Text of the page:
Brian Bond at Birmingham

I went to the Birmingham Centre for First World War Studies this evening, to hear Brian Bond give his inaugural lecture. He has just written a book about memoirs of the Great War, and the talk drew on this material, to contrast Robert Graves, Siegfried Sassoon, Guy Chapman and Edmund Blunden.
He showed a relish for Graves’s Goodbye to All That which was perhaps unexpected, given that the inventiveness of Graves is rather a long way from the methodology of the good historian. He clearly enjoyed the sheer zest of the book, and the  outlandishness of Graves’s character.

He showed that all his chosen authors were complex men with complex attitudes to the War. All of them loathed what the war did to men they cared for, but all found immense value in parts of the war experience.

The one that I have not read is Chapman – I must rectify that.  I found some extracts from his A Passionate Prodigality on the Spartacus site. I like this conversation between two junior officers in a dugout:

“Do you remember a corporal with the Messina medal?”

“Oh, yes; a dark stocky man.”

“He went off with an officer we’d caught. Presently I found him back in the trench. I knew he couldn’t have got down to the cage and back; so I asked him what had happened. ‘Well, sir,’ he said, ‘it’s a very hot day. We sat down in a shell hole and he gave me his watch and his field-glasses and his money. It’s very hot day and a long way down. So I shot him.’

“What did you do?”

“There wasn’t any need to do anything,” said Vaughan with a curl of his thin lips; “he was killed that afternoon.”



  1. Posted March 18, 2009 at 6:43 pm | Permalink

    You really must read the Chapman – it’s one of the finest of all the war memoirs. It’s been reprinted several times over the years. Do you know what Brian Bond’s new book is called?

  2. Posted March 18, 2009 at 10:23 pm | Permalink

    It’s Survivors of a Kind: Memoirs of the Western Front. Published by Continuum.

  3. Posted March 19, 2009 at 10:43 am | Permalink

    “What did you do?”

    “There wasn’t any need to do anything,” said Vaughan with a curl of his thin lips; “he was killed that afternoon.”

    I was very struck by this quote because something almost identical occurs in an interview from the IWM archive cited in (p. 440):

    Glyn Prysor, ‘The ‘Fifth Column’ and the British Experience of Retreat, 1940’, War In History, 12 (2005), pp. 418-447.  

    “When asked to
    explain what happened, Rabbets stated bluntly, ‘Nothing. They were
    dead. I just shot them.’”

  4. Posted March 19, 2009 at 3:42 pm | Permalink

    Ah, your post and the comments have reminded me to take this book down off the shelf and take a look. I bought a used copy several years ago when I was doing some research on Chapman’s wife Storm Jameson (who I believe helped edit the book)but never got around to reading it. I believe a new biography of Jameson is coming out soon which I’m eager to read.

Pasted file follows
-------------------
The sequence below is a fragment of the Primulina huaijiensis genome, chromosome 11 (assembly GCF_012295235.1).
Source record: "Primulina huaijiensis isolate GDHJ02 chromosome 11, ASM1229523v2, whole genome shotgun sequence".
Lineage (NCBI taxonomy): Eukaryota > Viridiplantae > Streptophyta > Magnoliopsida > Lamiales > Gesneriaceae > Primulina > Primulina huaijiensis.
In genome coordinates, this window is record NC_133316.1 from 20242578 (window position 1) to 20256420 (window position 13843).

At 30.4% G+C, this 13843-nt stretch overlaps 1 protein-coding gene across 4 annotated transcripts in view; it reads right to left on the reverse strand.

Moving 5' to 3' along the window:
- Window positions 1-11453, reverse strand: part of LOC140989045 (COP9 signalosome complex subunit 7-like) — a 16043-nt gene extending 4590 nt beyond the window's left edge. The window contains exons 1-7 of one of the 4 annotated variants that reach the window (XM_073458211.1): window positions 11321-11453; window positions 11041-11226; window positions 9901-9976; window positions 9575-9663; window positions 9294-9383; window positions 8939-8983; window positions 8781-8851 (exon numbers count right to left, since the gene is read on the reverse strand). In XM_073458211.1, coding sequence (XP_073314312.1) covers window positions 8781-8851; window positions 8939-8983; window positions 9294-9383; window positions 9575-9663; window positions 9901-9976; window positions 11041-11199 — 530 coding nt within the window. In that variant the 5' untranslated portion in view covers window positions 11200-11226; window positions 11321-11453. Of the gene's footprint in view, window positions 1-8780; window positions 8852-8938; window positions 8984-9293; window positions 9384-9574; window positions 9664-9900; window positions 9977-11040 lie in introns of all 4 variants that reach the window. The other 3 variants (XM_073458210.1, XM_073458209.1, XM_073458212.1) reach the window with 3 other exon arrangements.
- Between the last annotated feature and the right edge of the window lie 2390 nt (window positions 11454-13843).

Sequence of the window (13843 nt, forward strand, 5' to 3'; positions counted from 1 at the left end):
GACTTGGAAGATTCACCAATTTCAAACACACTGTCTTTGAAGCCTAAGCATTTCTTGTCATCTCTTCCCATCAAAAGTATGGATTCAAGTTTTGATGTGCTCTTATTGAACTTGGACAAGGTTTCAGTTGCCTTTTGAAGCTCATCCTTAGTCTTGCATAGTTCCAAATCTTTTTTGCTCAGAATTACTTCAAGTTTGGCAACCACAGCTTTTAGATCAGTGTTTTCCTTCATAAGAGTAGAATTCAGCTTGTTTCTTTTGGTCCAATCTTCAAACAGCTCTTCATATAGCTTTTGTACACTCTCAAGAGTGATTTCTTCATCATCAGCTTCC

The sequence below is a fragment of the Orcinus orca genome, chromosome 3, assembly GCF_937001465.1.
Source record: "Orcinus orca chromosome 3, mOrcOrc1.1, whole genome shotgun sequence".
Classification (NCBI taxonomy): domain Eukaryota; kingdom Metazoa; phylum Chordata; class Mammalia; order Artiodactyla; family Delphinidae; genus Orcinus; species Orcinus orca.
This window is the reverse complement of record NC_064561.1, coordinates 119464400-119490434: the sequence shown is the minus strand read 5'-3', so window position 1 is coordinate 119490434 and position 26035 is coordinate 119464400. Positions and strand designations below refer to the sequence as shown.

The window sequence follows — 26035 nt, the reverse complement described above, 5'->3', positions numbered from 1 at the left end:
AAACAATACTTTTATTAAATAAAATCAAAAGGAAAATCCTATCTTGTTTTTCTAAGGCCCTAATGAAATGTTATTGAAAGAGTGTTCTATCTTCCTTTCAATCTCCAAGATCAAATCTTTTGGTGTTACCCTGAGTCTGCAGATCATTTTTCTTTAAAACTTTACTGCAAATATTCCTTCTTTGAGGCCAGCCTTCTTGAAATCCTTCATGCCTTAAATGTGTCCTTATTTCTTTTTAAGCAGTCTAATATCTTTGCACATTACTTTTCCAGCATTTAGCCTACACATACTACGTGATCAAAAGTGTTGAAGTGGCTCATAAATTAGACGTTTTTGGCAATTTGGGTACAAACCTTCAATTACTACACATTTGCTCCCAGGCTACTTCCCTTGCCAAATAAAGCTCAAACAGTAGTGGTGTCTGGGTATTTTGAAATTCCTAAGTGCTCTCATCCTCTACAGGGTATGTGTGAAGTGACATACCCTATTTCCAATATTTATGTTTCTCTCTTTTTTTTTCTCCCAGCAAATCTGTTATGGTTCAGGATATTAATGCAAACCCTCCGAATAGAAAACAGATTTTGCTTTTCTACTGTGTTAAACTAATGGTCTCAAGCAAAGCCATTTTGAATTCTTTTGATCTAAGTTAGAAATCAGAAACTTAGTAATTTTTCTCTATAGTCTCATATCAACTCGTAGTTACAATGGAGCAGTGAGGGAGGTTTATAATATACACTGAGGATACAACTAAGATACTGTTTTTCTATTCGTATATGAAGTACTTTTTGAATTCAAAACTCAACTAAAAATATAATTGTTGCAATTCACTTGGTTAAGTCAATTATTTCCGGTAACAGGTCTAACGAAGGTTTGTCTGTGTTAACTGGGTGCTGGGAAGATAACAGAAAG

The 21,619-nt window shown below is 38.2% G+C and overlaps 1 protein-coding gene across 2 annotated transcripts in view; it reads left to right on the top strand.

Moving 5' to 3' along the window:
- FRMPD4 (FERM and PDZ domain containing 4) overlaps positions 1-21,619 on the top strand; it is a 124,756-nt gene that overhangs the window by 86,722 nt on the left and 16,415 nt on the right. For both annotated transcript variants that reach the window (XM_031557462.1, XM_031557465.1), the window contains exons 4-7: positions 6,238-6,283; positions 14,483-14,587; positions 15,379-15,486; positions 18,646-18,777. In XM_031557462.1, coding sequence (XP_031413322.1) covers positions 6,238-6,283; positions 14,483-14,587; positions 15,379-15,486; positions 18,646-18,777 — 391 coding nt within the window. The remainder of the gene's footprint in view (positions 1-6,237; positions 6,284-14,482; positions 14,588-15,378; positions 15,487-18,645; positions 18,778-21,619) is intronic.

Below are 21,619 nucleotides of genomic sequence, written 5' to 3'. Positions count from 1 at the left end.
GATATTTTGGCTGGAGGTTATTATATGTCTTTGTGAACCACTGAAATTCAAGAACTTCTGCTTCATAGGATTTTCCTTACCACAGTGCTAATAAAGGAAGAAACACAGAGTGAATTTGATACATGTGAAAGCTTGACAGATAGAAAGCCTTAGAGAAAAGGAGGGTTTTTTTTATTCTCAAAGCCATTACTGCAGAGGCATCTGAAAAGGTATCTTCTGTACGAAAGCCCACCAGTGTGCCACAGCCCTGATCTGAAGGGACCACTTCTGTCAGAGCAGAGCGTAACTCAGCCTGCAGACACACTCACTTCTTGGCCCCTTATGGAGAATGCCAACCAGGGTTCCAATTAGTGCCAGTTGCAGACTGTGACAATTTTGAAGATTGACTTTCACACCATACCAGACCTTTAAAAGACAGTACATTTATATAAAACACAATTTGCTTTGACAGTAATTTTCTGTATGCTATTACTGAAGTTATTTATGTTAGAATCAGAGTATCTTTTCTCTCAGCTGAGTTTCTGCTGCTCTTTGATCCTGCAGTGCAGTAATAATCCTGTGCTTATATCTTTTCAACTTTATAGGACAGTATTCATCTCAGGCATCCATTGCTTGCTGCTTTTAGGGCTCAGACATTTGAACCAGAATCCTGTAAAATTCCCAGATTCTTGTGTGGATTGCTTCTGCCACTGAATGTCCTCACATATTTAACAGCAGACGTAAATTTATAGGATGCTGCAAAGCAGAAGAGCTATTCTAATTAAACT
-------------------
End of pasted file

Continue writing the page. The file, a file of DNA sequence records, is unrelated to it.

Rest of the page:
I just looked up this passage from her memoir, Journey to the North, about her first meeting with Guy in the mid-1920s. Apparently he liked nothing better than to talk about the war: “During those years the relationship between him and a few men, a few places, between him and a battalion, had been complete and satisfying, as no relationship would ever be again. He was occupied territory.” (the last two words are in her italics but I can’t figure out how to do it in the comments)

  5. Posted March 19, 2009 at 4:42 pm | Permalink

    Blithespirit –
    Thank you! The quotation from Jameson is immensely interesting. There is a myth about war writing – that not much was published between 1918 and 1928 because men couldn’t bear to talk about it. Elaine Showalter even seems to suggest that repression amnesia was at work for a decade. Jameson’s diagnosis of her husband – I think “occupied territory” is a brilliant phrase – is a piece of evidence that for Chapman as for many men the difficulty was not that they forgot the War, but that it would not let go of them.

  6. Dave Bell
    Posted April 11, 2009 at 11:33 pm | Permalink

    There are family stories about my grandfather, and while I may have read a bit too much into some of them, that timescale sounds right.

    It also seems to fit with modern medical thinking on PTSD.

    Perhaps one difference between then and now is that back then the shell-shocked veteran wasn’t a rarity. And there were active British Legion branches everywhere. Maybe there was less need to talk, because people knew.

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